Firefox exhibits an undesirable behavior when reloading a page containing a form under these conditions:

  • The form contains radio buttons
  • The form contains any type of field inserted with Javascript
  • The inserted field lives before the radio buttons (in the source)

The radio buttons will become corrupted. This article takes a close look at the issue, isolates the conditions, and presents examples. Following that, a couple of simple solutions are presented as a way to avoid this issue.

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Content Management

ProcessWire - Introduction

Note that this article was written for ProcessWire v1. For information about ProcessWire v2, please see processwire.com. Though the majority of what is in the article applies to both versions.

ProcessWire is a content management system written by Ryan Cramer Design. It is written in PHP 5 and is built on an original MVC framework bearing the same name. Nearly every component within the application is plugin-based, making the application adaptable to a diversity of needs. Within this article and associated screencasts, I hope to communicate what makes ProcessWire a unique platform and where it’s strengths are.

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December 17, 2008

New Launch: Synbio Project

The Synthetic Biology Project is a project of the Woodrow Wilson Center in Washington, DC. Ryan Cramer handled design and development of the site, design of the logo, and implementation with ProcessWire.

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November 29, 2008

asmSelect v1.0.4

A new version of asmSelect has been released and is available at Google code.

asmSelect is a jQuery plugin providing progressive enhancement to select multiple form elements. It provides a simpler alternative with several advantages. This new version includes several bug fixes and enhancements.

Changes

Fixed issue that interfered with multiple asmSelects on the same page. This also solves an issue with dynamically rendered (ajax) asmSelects on 1 page.

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XHTML FORMS

Select Multiple Form Fields

Finding a better solution for multiple selection

Most of the form fields available with HTML are straightforward and easy for people to understand and use. But there is one exception. The select multiple. While useful and necessary, the select multiple form field has always been a usability challenge.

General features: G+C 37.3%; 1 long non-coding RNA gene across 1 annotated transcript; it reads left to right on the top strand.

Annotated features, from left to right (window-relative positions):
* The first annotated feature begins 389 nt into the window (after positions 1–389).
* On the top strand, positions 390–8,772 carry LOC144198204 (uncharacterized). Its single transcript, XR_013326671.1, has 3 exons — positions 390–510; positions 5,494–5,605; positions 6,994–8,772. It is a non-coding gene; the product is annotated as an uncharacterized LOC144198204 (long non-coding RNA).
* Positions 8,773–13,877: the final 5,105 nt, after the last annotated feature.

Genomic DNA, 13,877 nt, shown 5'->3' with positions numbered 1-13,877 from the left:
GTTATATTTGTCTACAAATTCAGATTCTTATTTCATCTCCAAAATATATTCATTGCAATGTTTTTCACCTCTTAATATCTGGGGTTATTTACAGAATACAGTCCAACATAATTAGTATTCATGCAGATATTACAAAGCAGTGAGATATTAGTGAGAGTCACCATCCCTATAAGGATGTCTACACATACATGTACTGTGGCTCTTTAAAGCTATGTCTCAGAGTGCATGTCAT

Example: Select some categories

While it may be clear to you and me how to select multiple items here, it’s not obvious to most people. Furthermore an accidental click causes all previous selections to be lost. We’ll get into more detail about these and other issues with select multiple form fields.

Why we use select multiple

The select multiple can accommodate a large number of selectable items without taking up a lot of screen real estate. It’s usage is desirable when you consider that it can replace an ugly screen full of checkboxes. It’s also easy to work with for the developer, in that the markup is nearly identical to that of a regular select. In cases where there needs to be potentially a lot of selectable items, select multiple is the standard choice.

Underlying problems with select multiple

Unlike most HTML form fields, the select multiple always requires an explanation of what you must do in order to select multiple items. It’s not at all intuitive, especially to people that aren’t computer savvy.

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July 3, 2008

Firefox 3 Headaches

The long awaited Firefox 3 was released recently. It contains a lot of great new features, but it’s been a bit of a headache for a few web developers. When a browser update causes us to have to go back to old sites and make updates to them in order to look their best, that’s annoying, but it goes with the territory.

This article looks at a couple of the problems I’ve run into with Firefox 3, including some strangeness with Javascript, and issues with light text on dark backgrounds. But make no mistake, I’m not a hater — I do think this is the best browser there is. But there seems to be very little information out there about the areas where it’s not so perfect.

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May 27, 2008

jQuery and Javascript

Timeless Tools